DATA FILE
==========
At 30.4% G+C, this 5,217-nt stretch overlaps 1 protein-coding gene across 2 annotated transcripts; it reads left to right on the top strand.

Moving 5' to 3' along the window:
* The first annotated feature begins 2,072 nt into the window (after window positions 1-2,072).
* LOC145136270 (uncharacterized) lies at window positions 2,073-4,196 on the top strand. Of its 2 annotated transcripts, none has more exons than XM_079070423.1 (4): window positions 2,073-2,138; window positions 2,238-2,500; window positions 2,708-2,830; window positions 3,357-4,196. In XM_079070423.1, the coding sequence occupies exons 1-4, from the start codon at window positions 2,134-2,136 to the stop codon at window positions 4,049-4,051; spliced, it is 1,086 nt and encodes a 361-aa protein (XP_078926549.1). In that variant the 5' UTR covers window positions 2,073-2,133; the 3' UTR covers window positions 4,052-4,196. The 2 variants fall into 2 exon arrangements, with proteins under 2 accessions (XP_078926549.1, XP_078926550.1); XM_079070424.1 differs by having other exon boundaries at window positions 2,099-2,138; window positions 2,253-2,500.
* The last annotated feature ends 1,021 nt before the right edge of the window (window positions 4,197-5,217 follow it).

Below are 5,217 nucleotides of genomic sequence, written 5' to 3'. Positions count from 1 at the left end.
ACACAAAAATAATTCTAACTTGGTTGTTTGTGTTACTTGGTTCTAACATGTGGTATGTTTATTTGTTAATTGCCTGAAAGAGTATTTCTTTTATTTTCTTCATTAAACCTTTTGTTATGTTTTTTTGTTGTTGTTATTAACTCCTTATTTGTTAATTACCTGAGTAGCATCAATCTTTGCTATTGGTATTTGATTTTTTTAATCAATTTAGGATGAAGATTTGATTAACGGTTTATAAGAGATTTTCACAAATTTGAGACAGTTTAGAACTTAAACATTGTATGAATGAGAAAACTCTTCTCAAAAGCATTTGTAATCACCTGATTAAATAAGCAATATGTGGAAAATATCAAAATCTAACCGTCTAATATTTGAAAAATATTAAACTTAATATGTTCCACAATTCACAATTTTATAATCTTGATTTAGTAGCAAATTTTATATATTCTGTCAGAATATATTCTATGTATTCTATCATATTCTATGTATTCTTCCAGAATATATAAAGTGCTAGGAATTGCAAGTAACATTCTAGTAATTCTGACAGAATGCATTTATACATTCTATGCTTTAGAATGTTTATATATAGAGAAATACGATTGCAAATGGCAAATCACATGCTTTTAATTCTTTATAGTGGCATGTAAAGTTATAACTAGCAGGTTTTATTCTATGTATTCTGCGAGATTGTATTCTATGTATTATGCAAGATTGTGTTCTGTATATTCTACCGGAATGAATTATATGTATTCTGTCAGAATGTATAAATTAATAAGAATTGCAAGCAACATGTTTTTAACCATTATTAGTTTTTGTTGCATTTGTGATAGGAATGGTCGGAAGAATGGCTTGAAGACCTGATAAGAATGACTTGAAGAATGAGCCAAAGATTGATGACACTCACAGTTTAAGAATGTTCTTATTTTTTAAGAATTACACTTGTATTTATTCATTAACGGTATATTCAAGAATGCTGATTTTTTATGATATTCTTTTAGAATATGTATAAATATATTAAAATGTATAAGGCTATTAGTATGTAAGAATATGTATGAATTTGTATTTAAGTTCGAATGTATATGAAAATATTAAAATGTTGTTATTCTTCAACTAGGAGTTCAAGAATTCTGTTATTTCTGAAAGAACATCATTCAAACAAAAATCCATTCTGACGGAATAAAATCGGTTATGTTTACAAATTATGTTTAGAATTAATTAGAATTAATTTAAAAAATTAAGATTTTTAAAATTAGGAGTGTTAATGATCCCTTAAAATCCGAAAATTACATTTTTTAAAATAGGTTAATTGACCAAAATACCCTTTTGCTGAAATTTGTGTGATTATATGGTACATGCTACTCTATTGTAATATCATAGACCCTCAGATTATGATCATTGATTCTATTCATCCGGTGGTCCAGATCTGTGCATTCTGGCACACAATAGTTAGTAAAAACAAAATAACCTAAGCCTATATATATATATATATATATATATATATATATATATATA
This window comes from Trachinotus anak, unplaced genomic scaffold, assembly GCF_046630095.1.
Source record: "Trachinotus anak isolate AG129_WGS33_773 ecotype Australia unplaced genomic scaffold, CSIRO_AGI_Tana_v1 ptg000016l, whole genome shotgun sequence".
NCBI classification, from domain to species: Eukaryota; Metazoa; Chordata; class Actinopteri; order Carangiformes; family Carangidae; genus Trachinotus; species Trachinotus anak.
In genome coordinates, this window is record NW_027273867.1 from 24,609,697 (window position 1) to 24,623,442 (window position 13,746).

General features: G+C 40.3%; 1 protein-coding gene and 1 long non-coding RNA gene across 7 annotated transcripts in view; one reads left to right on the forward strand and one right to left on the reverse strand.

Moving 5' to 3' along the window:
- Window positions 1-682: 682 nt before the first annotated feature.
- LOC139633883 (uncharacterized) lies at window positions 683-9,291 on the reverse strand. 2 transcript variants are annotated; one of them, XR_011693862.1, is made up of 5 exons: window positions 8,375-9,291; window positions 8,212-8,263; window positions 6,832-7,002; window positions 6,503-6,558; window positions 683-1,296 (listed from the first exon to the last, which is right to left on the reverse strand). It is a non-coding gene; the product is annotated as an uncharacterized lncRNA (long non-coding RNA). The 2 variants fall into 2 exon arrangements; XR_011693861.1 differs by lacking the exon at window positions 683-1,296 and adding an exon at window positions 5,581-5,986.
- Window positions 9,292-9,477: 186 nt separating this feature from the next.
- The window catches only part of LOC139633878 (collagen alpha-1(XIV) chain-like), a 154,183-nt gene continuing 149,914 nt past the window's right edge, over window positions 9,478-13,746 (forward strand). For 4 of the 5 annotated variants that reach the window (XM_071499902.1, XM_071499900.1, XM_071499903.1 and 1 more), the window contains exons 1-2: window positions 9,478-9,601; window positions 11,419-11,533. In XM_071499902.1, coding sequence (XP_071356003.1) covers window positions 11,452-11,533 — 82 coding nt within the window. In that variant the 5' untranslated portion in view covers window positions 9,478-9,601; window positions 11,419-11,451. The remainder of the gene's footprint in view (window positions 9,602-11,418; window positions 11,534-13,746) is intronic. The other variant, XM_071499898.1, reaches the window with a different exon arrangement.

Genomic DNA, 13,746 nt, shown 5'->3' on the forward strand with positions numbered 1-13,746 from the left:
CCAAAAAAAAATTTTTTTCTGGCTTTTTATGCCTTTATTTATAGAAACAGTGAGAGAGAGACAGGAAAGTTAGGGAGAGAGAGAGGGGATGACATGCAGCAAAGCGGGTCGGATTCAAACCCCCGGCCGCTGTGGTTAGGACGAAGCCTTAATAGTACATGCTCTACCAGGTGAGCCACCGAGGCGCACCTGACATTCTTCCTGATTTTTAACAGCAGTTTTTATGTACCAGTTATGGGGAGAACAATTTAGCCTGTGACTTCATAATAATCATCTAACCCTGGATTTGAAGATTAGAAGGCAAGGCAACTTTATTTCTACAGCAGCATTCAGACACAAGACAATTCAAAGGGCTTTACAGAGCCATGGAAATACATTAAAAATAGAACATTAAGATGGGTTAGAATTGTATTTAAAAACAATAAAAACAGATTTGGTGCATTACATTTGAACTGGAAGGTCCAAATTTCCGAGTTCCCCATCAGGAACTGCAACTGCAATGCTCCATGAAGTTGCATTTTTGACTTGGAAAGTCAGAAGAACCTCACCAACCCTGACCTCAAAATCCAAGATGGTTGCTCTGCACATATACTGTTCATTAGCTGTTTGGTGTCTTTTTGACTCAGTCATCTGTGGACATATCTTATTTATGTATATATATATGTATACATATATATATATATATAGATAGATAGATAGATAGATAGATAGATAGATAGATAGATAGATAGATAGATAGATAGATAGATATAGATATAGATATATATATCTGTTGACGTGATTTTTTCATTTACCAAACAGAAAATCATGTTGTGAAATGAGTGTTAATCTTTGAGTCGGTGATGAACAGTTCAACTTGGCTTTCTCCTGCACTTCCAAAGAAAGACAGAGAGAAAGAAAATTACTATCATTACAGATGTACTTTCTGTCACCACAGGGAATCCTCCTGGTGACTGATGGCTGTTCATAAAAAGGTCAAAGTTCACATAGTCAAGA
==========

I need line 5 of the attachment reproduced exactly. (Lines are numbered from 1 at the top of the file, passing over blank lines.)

* The last annotated feature ends 1,021 nt before the right edge of the window (window positions 4,197-5,217 follow it).